CUQIpy’s Documentation#

CUQIpy stands for Computational Uncertainty Quantification for Inverse Problems in python. It’s a robust Python package designed for modeling and solving inverse problems using Bayesian inference. Here’s what it brings to the table:

  • A straightforward high-level interface for UQ analysis.

  • Complete control over the models and methods.

  • An array of predefined distributions, samplers, models, and test problems.

  • Easy extendability for your unique needs.

A number of CUQIpy Plugins are available as separate packages that expand the functionality of CUQIpy.

CUQIpy is part of the CUQI project supported by the Villum Foundation.

Quick Links: Installation | Tutorials | How-To Guides | Source Repository | 🔌 CUQIpy Plugins

Getting started, image credit:

Getting Started

Get CUQIpy up and running in your machine and learn the basics.

User guide, image credit:, CC BY-NC 3.0.

User Guide

Step-by-step tutorials, how-to guide to help you accomplish various tasks with CUQIpy, and in-depth explanations of background theory.

API, image credit:

API Reference

Detailed descriptions of CUQIpy library components (modules, classes, methods, etc.).

Contributor, image credit:, CC BY 3.0.

Contributor’s Guide

Here you find information on how to contribute to CUQIpy. All contributions are welcome, small and big!

🧪 Quick Example - UQ in a few lines of code#

Experience the simplicity and power of CUQIpy with this Image deconvolution example. Getting started with UQ takes just a few lines of code:

# Imports
import matplotlib.pyplot as plt
from cuqi.testproblem import Deconvolution2D
from cuqi.distribution import Gaussian, LMRF, Gamma
from cuqi.problem import BayesianProblem

# Step 1: Set up forward model and data, y = Ax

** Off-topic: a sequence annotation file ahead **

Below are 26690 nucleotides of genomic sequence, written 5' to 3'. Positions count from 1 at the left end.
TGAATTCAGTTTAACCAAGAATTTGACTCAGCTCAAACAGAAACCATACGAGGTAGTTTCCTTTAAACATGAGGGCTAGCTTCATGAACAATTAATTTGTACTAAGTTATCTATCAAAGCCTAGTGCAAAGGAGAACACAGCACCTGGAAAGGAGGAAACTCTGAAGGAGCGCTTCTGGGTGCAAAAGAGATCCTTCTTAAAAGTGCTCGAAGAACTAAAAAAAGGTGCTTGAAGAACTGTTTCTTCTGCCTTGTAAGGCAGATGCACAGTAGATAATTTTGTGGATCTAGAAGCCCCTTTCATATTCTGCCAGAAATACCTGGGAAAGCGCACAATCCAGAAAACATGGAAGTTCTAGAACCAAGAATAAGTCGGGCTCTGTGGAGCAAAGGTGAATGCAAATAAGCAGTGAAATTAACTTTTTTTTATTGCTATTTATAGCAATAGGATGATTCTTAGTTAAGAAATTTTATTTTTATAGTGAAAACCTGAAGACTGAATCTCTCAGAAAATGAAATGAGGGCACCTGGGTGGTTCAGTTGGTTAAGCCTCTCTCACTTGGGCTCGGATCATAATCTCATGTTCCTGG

A, y_data, info = Deconvolution2D(dim=256, phantom="cookie").get_components()

# Step 2: Define distributions for parameters
d = Gamma(1, 1e-4)
s = Gamma(1, 1e-4)
x = LMRF(0, lambda d: 1/d, geometry=A.domain_geometry)
y = Gaussian(A@x, lambda s: 1/s)

# Step 3: Combine into Bayesian Problem and sample posterior
BP = BayesianProblem(y, x, d, s)
samples = BP.sample_posterior(200)

# Step 4: Analyze results
info.exactSolution.plot(); plt.title("Sharp image (exact solution)")
y_data.plot(); plt.title("Blurred and noisy image (data)")
samples["x"].plot_mean(); plt.title("Estimated image (posterior mean)")
samples["x"].plot_std(); plt.title("Uncertainty (posterior standard deviation)")
samples["s"].plot_trace(); plt.suptitle("Noise level (posterior trace)")
samples["d"].plot_trace(); plt.suptitle("Regularization parameter (posterior trace)")
Sharp image (exact solution) Blurred and noisy image (data)
Estimated image (posterior mean) Uncertainty (posterior standard deviation)
Noise level (posterior trace)
Regularization parameter (posterior trace)

🔌 CUQIpy Plugins#

A number of plugins are available as separate packages that expand the functionality of CUQIpy:

  • CUQIpy-CIL: A plugin for the Core Imaging Library (CIL) providing access to forward models for X-ray computed tomography.

  • CUQIpy-FEniCS: A plugin providing access to the finite element modelling tool FEniCS, which is used for solving PDE-based inverse problems.

  • CUQIpy-PyTorch: A plugin providing access to the automatic differentiation framework of PyTorch within CUQIpy. It allows gradient-based sampling methods without manually providing derivative information of distributions and forward models.

🌟 Contributors#

A big shoutout to our passionate team! Discover the talented individuals behind CUQIpy here.